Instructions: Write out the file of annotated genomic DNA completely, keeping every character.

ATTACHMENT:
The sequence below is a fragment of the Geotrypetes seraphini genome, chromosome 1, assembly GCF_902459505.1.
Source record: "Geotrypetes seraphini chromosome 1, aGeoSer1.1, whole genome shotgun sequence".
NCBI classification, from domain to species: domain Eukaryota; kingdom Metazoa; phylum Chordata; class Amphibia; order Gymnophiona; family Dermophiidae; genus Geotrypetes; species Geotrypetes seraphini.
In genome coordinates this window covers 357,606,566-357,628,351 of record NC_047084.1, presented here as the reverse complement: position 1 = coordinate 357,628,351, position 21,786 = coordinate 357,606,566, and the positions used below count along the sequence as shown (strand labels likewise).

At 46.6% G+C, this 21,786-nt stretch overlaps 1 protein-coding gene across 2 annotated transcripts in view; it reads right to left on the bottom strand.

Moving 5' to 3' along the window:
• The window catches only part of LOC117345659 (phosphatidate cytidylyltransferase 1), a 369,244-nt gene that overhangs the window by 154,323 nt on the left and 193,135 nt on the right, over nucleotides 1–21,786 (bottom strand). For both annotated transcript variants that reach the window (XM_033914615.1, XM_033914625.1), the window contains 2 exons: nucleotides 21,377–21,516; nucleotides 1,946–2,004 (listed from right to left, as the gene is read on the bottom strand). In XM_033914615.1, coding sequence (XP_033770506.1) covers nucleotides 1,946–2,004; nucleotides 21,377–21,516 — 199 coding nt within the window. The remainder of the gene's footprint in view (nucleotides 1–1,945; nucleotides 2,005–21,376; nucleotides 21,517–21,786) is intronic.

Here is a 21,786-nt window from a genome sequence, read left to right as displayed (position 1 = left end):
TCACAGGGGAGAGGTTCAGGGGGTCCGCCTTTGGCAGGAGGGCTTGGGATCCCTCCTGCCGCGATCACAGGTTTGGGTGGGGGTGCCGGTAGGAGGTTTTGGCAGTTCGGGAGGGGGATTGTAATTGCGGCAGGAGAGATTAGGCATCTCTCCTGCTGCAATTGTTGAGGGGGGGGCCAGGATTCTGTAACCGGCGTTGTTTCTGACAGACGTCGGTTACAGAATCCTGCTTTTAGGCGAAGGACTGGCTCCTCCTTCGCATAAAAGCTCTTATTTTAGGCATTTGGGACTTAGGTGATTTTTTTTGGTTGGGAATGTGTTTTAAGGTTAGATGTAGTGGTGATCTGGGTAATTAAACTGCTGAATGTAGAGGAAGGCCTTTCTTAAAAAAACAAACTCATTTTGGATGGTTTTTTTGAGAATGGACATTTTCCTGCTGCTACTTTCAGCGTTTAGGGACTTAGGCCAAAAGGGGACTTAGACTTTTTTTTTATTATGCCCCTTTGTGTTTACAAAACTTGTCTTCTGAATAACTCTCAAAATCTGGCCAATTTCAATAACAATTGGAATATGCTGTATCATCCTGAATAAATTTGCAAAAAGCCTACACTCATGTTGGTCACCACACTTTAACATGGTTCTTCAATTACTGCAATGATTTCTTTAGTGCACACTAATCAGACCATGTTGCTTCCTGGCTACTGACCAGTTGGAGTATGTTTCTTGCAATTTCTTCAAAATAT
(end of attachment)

The sequence below is a fragment of the Geotrypetes seraphini genome, chromosome 1, assembly GCF_902459505.1.
Source record: "Geotrypetes seraphini chromosome 1, aGeoSer1.1, whole genome shotgun sequence".
NCBI classification, from domain to species: domain Eukaryota; kingdom Metazoa; phylum Chordata; class Amphibia; order Gymnophiona; family Dermophiidae; genus Geotrypetes; species Geotrypetes seraphini.
In genome coordinates this window covers 357,606,566-357,628,351 of record NC_047084.1, presented here as the reverse complement: position 1 = coordinate 357,628,351, position 21,786 = coordinate 357,606,566, and the positions used below count along the sequence as shown (strand labels likewise).

At 46.6% G+C, this 21,786-nt stretch overlaps 1 protein-coding gene across 2 annotated transcripts in view; it reads right to left on the bottom strand.

Moving 5' to 3' along the window:
• The window catches only part of LOC117345659 (phosphatidate cytidylyltransferase 1), a 369,244-nt gene that overhangs the window by 154,323 nt on the left and 193,135 nt on the right, over nucleotides 1–21,786 (bottom strand). For both annotated transcript variants that reach the window (XM_033914615.1, XM_033914625.1), the window contains 2 exons: nucleotides 21,377–21,516; nucleotides 1,946–2,004 (listed from right to left, as the gene is read on the bottom strand). In XM_033914615.1, coding sequence (XP_033770506.1) covers nucleotides 1,946–2,004; nucleotides 21,377–21,516 — 199 coding nt within the window. The remainder of the gene's footprint in view (nucleotides 1–1,945; nucleotides 2,005–21,376; nucleotides 21,517–21,786) is intronic.

Here is a 21,786-nt window from a genome sequence, read left to right as displayed (position 1 = left end):
TCACAGGGGAGAGGTTCAGGGGGTCCGCCTTTGGCAGGAGGGCTTGGGATCCCTCCTGCCGCGATCACAGGTTTGGGTGGGGGTGCCGGTAGGAGGTTTTGGCAGTTCGGGAGGGGGATTGTAATTGCGGCAGGAGAGATTAGGCATCTCTCCTGCTGCAATTGTTGAGGGGGGGGCCAGGATTCTGTAACCGGCGTTGTTTCTGACAGACGTCGGTTACAGAATCCTGCTTTTAGGCGAAGGACTGGCTCCTCCTTCGCATAAAAGCTCTTATTTTAGGCATTTGGGACTTAGGTGATTTTTTTTGGTTGGGAATGTGTTTTAAGGTTAGATGTAGTGGTGATCTGGGTAATTAAACTGCTGAATGTAGAGGAAGGCCTTTCTTAAAAAAACAAACTCATTTTGGATGGTTTTTTTGAGAATGGACATTTTCCTGCTGCTACTTTCAGCGTTTAGGGACTTAGGCCAAAAGGGGACTTAGACTTTTTTTTTATTATGCCCCTTTGTGTTTACAAAACTTGTCTTCTGAATAACTCTCAAAATCTGGCCAATTTCAATAACAATTGGAATATGCTGTATCATCCTGAATAAATTTGCAAAAAGCCTACACTCATGTTGGTCACCACACTTTAACATGGTTCTTCAATTACTGCAATGATTTCTTTAGTGCACACTAATCAGACCATGTTGCTTCCTGGCTACTGACCAGTTGGAGTATGTTTCTTGCAATTTCTTCAAAATAT